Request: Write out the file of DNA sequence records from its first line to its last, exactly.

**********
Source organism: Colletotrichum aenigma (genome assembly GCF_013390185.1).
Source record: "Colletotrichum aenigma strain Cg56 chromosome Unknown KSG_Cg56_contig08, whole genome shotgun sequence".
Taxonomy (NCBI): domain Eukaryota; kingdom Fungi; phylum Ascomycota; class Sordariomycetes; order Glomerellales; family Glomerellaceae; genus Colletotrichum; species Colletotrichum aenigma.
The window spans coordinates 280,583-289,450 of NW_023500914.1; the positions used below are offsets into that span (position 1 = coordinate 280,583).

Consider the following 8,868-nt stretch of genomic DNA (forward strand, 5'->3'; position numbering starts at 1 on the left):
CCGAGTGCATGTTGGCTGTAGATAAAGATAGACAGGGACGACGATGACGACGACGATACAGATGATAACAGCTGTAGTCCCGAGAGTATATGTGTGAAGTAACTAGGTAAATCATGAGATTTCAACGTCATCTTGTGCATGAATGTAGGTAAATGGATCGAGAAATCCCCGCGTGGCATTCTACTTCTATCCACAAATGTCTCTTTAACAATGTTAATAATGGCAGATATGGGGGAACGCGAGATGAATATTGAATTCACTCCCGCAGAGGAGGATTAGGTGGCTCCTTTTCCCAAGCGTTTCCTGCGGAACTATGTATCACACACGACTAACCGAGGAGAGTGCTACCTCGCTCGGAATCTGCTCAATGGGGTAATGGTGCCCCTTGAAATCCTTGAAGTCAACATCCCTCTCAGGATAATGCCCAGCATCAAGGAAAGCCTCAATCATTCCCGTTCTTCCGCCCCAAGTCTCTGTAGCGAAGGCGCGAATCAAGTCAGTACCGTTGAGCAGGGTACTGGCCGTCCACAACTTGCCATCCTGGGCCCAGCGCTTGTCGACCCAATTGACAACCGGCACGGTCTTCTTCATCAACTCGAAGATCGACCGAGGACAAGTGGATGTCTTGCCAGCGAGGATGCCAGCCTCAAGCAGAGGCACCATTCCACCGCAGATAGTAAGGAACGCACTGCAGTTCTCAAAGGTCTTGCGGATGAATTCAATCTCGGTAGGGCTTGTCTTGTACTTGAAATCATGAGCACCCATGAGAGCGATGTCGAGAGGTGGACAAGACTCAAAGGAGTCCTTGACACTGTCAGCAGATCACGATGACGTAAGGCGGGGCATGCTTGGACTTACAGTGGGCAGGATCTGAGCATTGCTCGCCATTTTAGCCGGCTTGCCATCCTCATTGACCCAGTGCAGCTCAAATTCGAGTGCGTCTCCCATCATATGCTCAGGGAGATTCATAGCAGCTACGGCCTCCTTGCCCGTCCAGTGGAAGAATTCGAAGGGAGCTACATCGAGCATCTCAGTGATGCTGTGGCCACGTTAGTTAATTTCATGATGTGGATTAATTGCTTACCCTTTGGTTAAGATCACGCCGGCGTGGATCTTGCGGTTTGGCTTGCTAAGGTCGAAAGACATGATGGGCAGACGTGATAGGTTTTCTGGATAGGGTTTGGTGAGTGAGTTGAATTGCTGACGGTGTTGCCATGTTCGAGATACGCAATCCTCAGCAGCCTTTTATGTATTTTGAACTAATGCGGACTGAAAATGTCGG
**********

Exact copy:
Source organism: Colletotrichum aenigma (genome assembly GCF_013390185.1).
Source record: "Colletotrichum aenigma strain Cg56 chromosome Unknown KSG_Cg56_contig08, whole genome shotgun sequence".
Taxonomy (NCBI): domain Eukaryota; kingdom Fungi; phylum Ascomycota; class Sordariomycetes; order Glomerellales; family Glomerellaceae; genus Colletotrichum; species Colletotrichum aenigma.
The window spans coordinates 280,583-289,450 of NW_023500914.1; the positions used below are offsets into that span (position 1 = coordinate 280,583).

Consider the following 8,868-nt stretch of genomic DNA (forward strand, 5'->3'; position numbering starts at 1 on the left):
CCGAGTGCATGTTGGCTGTAGATAAAGATAGACAGGGACGACGATGACGACGACGATACAGATGATAACAGCTGTAGTCCCGAGAGTATATGTGTGAAGTAACTAGGTAAATCATGAGATTTCAACGTCATCTTGTGCATGAATGTAGGTAAATGGATCGAGAAATCCCCGCGTGGCATTCTACTTCTATCCACAAATGTCTCTTTAACAATGTTAATAATGGCAGATATGGGGGAACGCGAGATGAATATTGAATTCACTCCCGCAGAGGAGGATTAGGTGGCTCCTTTTCCCAAGCGTTTCCTGCGGAACTATGTATCACACACGACTAACCGAGGAGAGTGCTACCTCGCTCGGAATCTGCTCAATGGGGTAATGGTGCCCCTTGAAATCCTTGAAGTCAACATCCCTCTCAGGATAATGCCCAGCATCAAGGAAAGCCTCAATCATTCCCGTTCTTCCGCCCCAAGTCTCTGTAGCGAAGGCGCGAATCAAGTCAGTACCGTTGAGCAGGGTACTGGCCGTCCACAACTTGCCATCCTGGGCCCAGCGCTTGTCGACCCAATTGACAACCGGCACGGTCTTCTTCATCAACTCGAAGATCGACCGAGGACAAGTGGATGTCTTGCCAGCGAGGATGCCAGCCTCAAGCAGAGGCACCATTCCACCGCAGATAGTAAGGAACGCACTGCAGTTCTCAAAGGTCTTGCGGATGAATTCAATCTCGGTAGGGCTTGTCTTGTACTTGAAATCATGAGCACCCATGAGAGCGATGTCGAGAGGTGGACAAGACTCAAAGGAGTCCTTGACACTGTCAGCAGATCACGATGACGTAAGGCGGGGCATGCTTGGACTTACAGTGGGCAGGATCTGAGCATTGCTCGCCATTTTAGCCGGCTTGCCATCCTCATTGACCCAGTGCAGCTCAAATTCGAGTGCGTCTCCCATCATATGCTCAGGGAGATTCATAGCAGCTACGGCCTCCTTGCCCGTCCAGTGGAAGAATTCGAAGGGAGCTACATCGAGCATCTCAGTGATGCTGTGGCCACGTTAGTTAATTTCATGATGTGGATTAATTGCTTACCCTTTGGTTAAGATCACGCCGGCGTGGATCTTGCGGTTTGGCTTGCTAAGGTCGAAAGACATGATGGGCAGACGTGATAGGTTTTCTGGATAGGGTTTGGTGAGTGAGTTGAATTGCTGACGGTGTTGCCATGTTCGAGATACGCAATCCTCAGCAGCCTTTTATGTATTTTGAACTAATGCGGACTGAAAATGTCGG